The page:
Of those, only 569 Illinois medical professionals have made their contact information searchable on SAMHSA’s treatment locator website. Together, they account for 37,005 available treatment spots in the state. The other unlisted 340 doctors make up the remaining 14,155 spots. But the real number of treated patients is likely lower — just because doctors are allowed to treat a certain number of people, it doesn’t mean they do.
By comparison, tens of thousands of other doctors fail to seek certification to treat with buprenorphine.
There are approximately 44,000 physicians and surgeons with a controlled substance license, according to the Illinois Department of Financial and Professional Regulation. It is unlikely that surgeons would commonly treat opioid use disorder, but the department does not separate the two categories. Still, if just 10,000 doctors treated 30 people for opioid use disorder, it would more than cover the number of Illinoisans who depend on or abuse all illicit drugs.
Recognizing the lack of access to medication treatment, Congress in 2016 expanded buprenorphine prescribing privileges to nurse practitioners and physician’s assistants, of which there are approximately 10,600 in Illinois with a controlled substance license. If all of them took addiction treatment training, they could prescribe to 30 patients apiece, increasing the number of patient spots by another 300,000 — eclipsing the 248,000 people with all illicit drug dependence or abuse a second time.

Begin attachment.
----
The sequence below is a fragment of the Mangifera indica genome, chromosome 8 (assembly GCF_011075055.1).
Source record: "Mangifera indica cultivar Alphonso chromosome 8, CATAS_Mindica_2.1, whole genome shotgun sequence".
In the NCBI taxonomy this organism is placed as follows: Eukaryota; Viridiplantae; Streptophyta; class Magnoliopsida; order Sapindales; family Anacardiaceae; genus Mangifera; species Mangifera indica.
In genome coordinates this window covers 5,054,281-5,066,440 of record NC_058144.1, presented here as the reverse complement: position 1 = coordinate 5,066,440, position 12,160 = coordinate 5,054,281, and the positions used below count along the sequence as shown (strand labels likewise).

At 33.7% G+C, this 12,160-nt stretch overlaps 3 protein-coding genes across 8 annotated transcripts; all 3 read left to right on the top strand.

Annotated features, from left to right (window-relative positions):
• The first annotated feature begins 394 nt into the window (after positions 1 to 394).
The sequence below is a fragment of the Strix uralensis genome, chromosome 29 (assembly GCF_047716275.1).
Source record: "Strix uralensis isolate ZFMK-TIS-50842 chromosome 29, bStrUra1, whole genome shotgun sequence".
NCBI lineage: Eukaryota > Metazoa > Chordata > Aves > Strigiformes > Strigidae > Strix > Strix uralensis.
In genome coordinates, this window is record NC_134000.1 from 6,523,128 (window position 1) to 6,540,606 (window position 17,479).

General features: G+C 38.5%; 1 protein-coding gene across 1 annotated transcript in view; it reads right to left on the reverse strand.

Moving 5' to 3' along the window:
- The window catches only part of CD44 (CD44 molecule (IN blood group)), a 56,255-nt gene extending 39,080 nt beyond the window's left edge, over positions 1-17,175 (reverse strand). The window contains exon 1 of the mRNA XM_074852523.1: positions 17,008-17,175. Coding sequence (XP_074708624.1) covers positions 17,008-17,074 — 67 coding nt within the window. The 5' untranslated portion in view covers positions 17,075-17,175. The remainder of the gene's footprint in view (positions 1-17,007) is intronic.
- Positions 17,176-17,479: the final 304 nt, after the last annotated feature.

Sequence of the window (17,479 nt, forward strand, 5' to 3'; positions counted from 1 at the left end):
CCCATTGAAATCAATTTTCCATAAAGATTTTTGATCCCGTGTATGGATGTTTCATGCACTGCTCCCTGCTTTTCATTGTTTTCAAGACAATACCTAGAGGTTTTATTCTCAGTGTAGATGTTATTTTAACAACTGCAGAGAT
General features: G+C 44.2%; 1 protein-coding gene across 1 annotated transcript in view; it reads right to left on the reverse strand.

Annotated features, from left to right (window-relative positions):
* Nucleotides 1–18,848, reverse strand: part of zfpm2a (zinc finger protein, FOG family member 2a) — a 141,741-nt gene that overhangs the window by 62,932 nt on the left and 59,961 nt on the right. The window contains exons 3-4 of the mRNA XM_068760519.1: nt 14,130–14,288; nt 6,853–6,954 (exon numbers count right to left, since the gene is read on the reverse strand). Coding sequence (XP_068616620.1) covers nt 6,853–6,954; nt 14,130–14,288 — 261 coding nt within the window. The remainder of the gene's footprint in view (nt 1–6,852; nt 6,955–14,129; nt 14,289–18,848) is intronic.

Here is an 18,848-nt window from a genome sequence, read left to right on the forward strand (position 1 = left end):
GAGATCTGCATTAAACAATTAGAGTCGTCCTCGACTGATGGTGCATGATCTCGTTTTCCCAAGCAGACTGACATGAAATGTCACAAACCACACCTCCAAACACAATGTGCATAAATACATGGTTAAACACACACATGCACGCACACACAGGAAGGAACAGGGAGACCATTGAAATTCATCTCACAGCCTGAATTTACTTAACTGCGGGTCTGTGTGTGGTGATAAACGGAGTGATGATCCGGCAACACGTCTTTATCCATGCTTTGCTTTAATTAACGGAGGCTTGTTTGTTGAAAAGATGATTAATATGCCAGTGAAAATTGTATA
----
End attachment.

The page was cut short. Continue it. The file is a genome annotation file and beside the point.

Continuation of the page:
Chandra, who said he used to hear patients called “druggies” and “junkies,” is familiar with the medical community’s aversion to treat with buprenorphine, and he estimated that today only 10 percent of patients who need addiction medicine receive it.
“(It’s) the tip of the iceberg,” he said.
For some users, it’s the high cost of treatment that makes them relapse, Ripperda said.
“Several patients have told me that their heroin habit cost them less than Dr. Chandra’s program,” he wrote in an email. “For an addict, the choice between expensive recovery and cheaper addiction will frequently lead to a relapse.”
While Chandra treats more people for opioid use than most doctors in the state, even he acknowledges that his treatment may be out of reach.
“Some of them don’t come to us because they can’t afford it,” he said.
BENTON — With mixed results from the forensic audit his office ordered in June, Franklin County Circuit Clerk Jim Muir is ready to move on as an office.
Muir said the final audit report was returned to him late last week and he came to a simple conclusion — there simply was not enough information to make heads or tails of what happened in Fiscal Year 2016.